There is an increase demand for sperm donors across the nation. UNSPLASH
There is an increase demand for sperm donors across the nation. UNSPLASH

Increased demand for sperm donors

By Thandile Konco Time of article published Nov 10, 2021

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Cape Town - Due to various social and environmental factors, fertility clinics have noted an increased occurrence of infertility in the general population resulting in an increased demand for sperm donors.

Laboratory director at Aevitas Fertility Clinic Greg Tinney-Crook said that due to the increased prevalence of infertility in South Africa, the need for donor sperm has increased as well.

“The causes of infertility are attributed 50% of the time to females and 50% to males. Often there are contributing factors from both partners. I think that people might still think that it is odd to be a sperm donor and there might be a stigma attached. However, as fertility issues become more common and sperm donors are lauded as heroes in their own right, sperm donation will become more accepted.”

The bank, which has been in existence since 2010, strives to recruit the best quality sperm donors possible by following both national and international guidelines when selecting donors.

Tinney-Crook added that the bank has recently begun advertising more widely on social media in an effort to combat misconceptions about sperm donation. All information that is published will help educate people to know why sperm donation is necessary, who qualifies to be a donor and what the process entails.

“Being a sperm donor is truly one of the most selfless things that a man can do. He is assisting people in realising their dream of becoming parents. Donor sperm is used by patients from all walks of life, race groups and ethnicities. Donor sperm is utilised by couples and single people of all sexual orientations.”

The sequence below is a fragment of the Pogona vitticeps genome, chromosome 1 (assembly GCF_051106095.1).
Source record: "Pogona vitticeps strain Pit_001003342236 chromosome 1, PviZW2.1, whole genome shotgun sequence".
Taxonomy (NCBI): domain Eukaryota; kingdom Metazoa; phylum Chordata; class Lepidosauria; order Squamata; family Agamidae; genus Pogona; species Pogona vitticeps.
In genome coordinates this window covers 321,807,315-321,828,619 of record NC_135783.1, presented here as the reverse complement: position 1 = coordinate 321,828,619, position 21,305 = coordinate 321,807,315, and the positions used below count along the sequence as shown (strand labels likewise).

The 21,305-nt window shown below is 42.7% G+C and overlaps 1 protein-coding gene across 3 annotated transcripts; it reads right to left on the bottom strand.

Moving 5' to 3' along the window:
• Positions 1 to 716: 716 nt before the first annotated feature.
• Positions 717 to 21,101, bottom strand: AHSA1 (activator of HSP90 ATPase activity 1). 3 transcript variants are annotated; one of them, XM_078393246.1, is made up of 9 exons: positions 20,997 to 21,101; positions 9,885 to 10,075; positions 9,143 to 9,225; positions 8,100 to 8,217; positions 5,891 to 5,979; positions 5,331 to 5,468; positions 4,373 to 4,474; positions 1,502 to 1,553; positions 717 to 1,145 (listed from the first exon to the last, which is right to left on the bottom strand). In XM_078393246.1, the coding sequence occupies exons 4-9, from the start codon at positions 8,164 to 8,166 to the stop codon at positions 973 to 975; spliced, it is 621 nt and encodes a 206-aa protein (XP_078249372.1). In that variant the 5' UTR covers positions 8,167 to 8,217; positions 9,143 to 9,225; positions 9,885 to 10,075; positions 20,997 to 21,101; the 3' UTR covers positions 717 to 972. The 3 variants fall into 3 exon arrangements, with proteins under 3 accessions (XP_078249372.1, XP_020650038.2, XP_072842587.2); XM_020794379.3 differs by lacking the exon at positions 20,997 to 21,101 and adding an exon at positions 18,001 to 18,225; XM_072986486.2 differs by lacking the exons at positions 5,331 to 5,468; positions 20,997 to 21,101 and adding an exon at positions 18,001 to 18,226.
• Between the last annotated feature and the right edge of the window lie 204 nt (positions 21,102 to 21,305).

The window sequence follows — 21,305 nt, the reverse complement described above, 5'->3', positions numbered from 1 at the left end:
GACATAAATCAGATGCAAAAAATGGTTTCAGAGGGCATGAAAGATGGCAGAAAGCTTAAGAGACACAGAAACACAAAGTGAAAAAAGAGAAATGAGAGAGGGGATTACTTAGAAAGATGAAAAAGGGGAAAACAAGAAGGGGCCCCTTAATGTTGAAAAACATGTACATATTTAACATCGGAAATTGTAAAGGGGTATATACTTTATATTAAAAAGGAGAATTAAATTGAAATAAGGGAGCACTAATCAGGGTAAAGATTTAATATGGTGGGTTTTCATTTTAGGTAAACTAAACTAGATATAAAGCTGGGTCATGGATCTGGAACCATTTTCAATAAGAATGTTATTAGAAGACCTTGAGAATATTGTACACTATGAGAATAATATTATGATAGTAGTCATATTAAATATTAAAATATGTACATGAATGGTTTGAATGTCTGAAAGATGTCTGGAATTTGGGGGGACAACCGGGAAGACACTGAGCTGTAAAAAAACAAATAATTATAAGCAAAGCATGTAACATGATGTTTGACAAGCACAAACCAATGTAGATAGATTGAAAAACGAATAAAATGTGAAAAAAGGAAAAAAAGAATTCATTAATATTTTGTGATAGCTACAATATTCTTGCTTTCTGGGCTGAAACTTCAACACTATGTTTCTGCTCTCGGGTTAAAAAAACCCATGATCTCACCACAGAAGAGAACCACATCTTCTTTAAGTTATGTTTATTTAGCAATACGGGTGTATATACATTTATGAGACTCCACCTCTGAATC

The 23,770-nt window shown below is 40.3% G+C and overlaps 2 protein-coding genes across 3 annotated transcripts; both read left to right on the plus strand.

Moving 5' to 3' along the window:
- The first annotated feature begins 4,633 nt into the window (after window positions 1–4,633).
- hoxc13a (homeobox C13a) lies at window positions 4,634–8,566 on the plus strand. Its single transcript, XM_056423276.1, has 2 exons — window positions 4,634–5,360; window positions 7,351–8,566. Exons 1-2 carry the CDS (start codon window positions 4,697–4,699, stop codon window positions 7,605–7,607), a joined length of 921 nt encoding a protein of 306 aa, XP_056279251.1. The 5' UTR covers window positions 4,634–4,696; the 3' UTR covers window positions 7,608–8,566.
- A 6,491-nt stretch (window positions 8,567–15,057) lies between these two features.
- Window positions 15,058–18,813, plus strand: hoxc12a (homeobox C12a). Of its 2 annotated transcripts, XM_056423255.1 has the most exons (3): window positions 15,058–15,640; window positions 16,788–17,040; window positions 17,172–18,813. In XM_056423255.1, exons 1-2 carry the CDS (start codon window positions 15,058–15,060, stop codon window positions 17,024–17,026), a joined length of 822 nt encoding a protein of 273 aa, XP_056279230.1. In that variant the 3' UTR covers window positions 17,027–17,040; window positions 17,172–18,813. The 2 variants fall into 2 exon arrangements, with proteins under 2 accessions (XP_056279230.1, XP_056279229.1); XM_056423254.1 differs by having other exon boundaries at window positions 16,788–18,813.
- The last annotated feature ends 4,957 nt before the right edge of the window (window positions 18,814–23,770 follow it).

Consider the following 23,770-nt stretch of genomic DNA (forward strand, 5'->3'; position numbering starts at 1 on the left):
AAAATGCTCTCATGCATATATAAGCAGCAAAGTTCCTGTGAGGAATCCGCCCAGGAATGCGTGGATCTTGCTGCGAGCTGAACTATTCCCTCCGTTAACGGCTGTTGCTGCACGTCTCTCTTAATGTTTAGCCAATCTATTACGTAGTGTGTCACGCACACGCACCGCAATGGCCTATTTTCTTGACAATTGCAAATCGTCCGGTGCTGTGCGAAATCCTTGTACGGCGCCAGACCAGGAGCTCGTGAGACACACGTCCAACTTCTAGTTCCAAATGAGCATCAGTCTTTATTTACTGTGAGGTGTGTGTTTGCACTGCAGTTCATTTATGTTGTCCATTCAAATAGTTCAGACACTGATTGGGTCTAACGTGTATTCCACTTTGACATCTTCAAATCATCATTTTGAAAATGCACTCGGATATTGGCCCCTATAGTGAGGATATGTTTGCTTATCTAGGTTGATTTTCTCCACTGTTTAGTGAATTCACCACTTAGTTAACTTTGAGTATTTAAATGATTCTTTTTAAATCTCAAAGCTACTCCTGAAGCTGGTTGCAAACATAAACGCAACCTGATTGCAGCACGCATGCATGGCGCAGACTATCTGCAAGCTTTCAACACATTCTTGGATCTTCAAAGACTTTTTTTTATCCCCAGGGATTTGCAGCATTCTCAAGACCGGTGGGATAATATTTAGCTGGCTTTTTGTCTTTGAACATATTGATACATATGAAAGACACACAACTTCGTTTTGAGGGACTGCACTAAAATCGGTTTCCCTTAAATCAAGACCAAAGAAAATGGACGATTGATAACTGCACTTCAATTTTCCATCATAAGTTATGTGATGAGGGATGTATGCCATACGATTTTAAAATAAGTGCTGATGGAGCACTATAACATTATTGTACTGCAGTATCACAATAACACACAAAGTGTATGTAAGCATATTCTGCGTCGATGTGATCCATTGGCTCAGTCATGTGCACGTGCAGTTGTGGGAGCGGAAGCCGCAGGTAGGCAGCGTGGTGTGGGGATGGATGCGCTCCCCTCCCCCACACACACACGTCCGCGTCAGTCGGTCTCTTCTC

Tinney-Crook explained that at Aevitas Sperm Bank the basic criteria are that donors must be aged between 19 and 37, be non-smokers, reside in Cape Town and must have a degree or diploma, or at best be registered for one.

The procedure

Tinney-Crook said that the potential donor will come into the clinic and produce a semen sample for analysis. After the donor’s semen sample is checked and ensured it is of top quality he then completes an extended questionnaire anonymously which supplies the bank information about the donor and his family, including a history of any familial diseases.

Following the analysis, the potential donor will also have blood tests done to ensure that he does not have any infections. These tests are repeated a month after he finishes his donation cycle to ensure that all frozen samples are free from infection.

The donation period is approximately one month long depending on the samples’ volumes and the regularity of the donations. The donor normally is expected to donate twice a week until the bank has enough samples in storage. All donor semen samples are frozen and stored at the clinic before any distribution is done.

Once the entire donation process is completed the donor is compensated for his time and effort. In South Africa the identity of the donors at a sperm bank are kept confidential and donation is anonymous. Neither the donor nor the recipient’s identity is made known to either party.


A sperm donor, whose identity has been withheld for anonymity purposes, said that he was proud of his service and contribution to society.

In an interview with the Weekend Argus, he said that he became familiar with sperm donation when it was suggested to him by a friend.

“It's a good way to make money, effortlessly, while enabling couples and singles with the opportunity of starting their own families.”

The man, who identifies as a gay and does not yet have any children, said that he was honoured to be able to assist others in being able to have children of their own. He added that he viewed the process as a mere transaction void of emotion.

A second sperm donor said that he went into sperm donation to aid his financial situation at the beginning of the pandemic and stated that it helped him stay afloat for a couple of months.

He said that the procedure is relatively easy and comfortable. He added that because he did not plan on having children of his own, he was glad to be able to contribute to the human population.

Both donors expressed that the feeling of being able to help people on their road to parenthood is refreshing and fulfilling.

Weekend Argus

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